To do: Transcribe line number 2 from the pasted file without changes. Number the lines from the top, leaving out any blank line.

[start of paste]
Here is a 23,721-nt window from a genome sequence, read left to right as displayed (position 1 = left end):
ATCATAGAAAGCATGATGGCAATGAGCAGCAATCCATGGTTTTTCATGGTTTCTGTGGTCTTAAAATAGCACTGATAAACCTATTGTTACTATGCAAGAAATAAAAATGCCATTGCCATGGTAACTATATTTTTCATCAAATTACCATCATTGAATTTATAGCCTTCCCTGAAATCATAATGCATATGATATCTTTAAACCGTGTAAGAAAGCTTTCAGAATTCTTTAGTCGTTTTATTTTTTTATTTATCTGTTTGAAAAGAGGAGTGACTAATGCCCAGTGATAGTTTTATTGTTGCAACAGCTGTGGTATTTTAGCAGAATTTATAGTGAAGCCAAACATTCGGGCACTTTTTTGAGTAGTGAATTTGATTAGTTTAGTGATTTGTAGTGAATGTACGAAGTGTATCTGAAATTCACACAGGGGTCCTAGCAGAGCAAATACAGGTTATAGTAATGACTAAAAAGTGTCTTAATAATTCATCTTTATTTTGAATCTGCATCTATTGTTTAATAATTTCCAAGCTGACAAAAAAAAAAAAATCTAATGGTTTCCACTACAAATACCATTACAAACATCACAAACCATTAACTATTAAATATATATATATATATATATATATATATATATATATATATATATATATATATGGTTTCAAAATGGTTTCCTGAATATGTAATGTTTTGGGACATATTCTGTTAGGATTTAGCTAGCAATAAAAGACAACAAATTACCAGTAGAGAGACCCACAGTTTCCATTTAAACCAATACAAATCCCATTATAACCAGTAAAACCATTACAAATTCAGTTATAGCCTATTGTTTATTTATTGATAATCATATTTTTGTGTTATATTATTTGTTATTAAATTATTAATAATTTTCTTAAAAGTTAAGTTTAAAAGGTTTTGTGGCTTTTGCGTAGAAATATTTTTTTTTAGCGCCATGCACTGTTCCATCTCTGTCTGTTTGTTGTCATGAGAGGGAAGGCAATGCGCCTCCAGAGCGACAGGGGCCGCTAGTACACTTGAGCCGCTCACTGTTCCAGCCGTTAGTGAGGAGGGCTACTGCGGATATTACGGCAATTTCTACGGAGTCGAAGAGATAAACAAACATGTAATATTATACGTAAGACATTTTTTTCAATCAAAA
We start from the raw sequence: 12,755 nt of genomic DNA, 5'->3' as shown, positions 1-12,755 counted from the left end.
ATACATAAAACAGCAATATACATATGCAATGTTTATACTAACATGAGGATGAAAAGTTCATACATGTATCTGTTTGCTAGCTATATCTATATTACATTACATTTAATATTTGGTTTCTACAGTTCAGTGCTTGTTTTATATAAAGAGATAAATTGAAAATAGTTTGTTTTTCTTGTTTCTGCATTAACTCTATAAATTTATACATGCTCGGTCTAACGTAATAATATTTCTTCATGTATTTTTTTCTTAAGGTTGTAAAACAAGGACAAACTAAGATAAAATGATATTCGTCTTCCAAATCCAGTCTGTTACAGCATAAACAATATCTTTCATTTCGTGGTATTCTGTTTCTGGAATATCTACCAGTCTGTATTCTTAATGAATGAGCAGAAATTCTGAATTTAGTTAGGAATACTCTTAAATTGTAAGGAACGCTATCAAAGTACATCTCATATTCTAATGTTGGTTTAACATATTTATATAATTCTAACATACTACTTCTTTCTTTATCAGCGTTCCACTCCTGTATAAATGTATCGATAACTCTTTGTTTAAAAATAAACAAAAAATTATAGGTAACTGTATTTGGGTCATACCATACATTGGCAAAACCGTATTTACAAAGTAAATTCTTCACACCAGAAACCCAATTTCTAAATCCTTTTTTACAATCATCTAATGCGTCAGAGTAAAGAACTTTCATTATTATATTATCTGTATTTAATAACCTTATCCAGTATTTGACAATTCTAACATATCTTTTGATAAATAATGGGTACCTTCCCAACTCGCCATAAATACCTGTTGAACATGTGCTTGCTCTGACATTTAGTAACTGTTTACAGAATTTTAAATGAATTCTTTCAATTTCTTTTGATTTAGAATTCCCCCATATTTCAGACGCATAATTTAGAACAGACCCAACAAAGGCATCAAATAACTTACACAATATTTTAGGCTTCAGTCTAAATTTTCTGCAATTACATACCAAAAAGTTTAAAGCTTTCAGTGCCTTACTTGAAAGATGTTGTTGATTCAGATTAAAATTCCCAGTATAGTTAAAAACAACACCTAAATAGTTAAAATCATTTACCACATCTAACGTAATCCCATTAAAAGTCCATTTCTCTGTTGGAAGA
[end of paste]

ATCATAGAAAGCATGATGGCAATGAGCAGCAATCCATGGTTTTTCATGGTTTCTGTGGTCTTAAAATAGCACTGATAAACCTATTGTTACTATGCAAGAAATAAAAATGCCATTGCCATGGTAACTATATTTTTCATCAAATTACCATCATTGAATTTATAGCCTTCCCTGAAATCATAATGCATATGATATCTTTAAACCGTGTAAGAAAGCTTTCAGAATTCTTTAGTCGTTTTATTTTTTTATTTATCTGTTTGAAAAGAGGAGTGACTAATGCCCAGTGATAGTTTTATTGTTGCAACAGCTGTGGTATTTTAGCAGAATTTATAGTGAAGCCAAACATTCGGGCACTTTTTTGAGTAGTGAATTTGATTAGTTTAGTGATTTGTAGTGAATGTACGAAGTGTATCTGAAATTCACACAGGGGTCCTAGCAGAGCAAATACAGGTTATAGTAATGACTAAAAAGTGTCTTAATAATTCATCTTTATTTTGAATCTGCATCTATTGTTTAATAATTTCCAAGCTGACAAAAAAAAAAAAATCTAATGGTTTCCACTACAAATACCATTACAAACATCACAAACCATTAACTATTAAATATATATATATATATATATATATATATATATATATATATATATATATATATGGTTTCAAAATGGTTTCCTGAATATGTAATGTTTTGGGACATATTCTGTTAGGATTTAGCTAGCAATAAAAGACAACAAATTACCAGTAGAGAGACCCACAGTTTCCATTTAAACCAATACAAATCCCATTATAACCAGTAAAACCATTACAAATTCAGTTATAGCCTATTGTTTATTTATTGATAATCATATTTTTGTGTTATATTATTTGTTATTAAATTATTAATAATTTTCTTAAAAGTTAAGTTTAAAAGGTTTTGTGGCTTTTGCGTAGAAATATTTTTTTTTAGCGCCATGCACTGTTCCATCTCTGTCTGTTTGTTGTCATGAGAGGGAAGGCAATGCGCCTCCAGAGCGACAGGGGCCGCTAGTACACTTGAGCCGCTCACTGTTCCAGCCGTTAGTGAGGAGGGCTACTGCGGATATTACGGCAATTTCTACGGAGTCGAAGAGATAAACAAACATGTAATATTATACGTAAGACATTTTTTTCAATCAAAA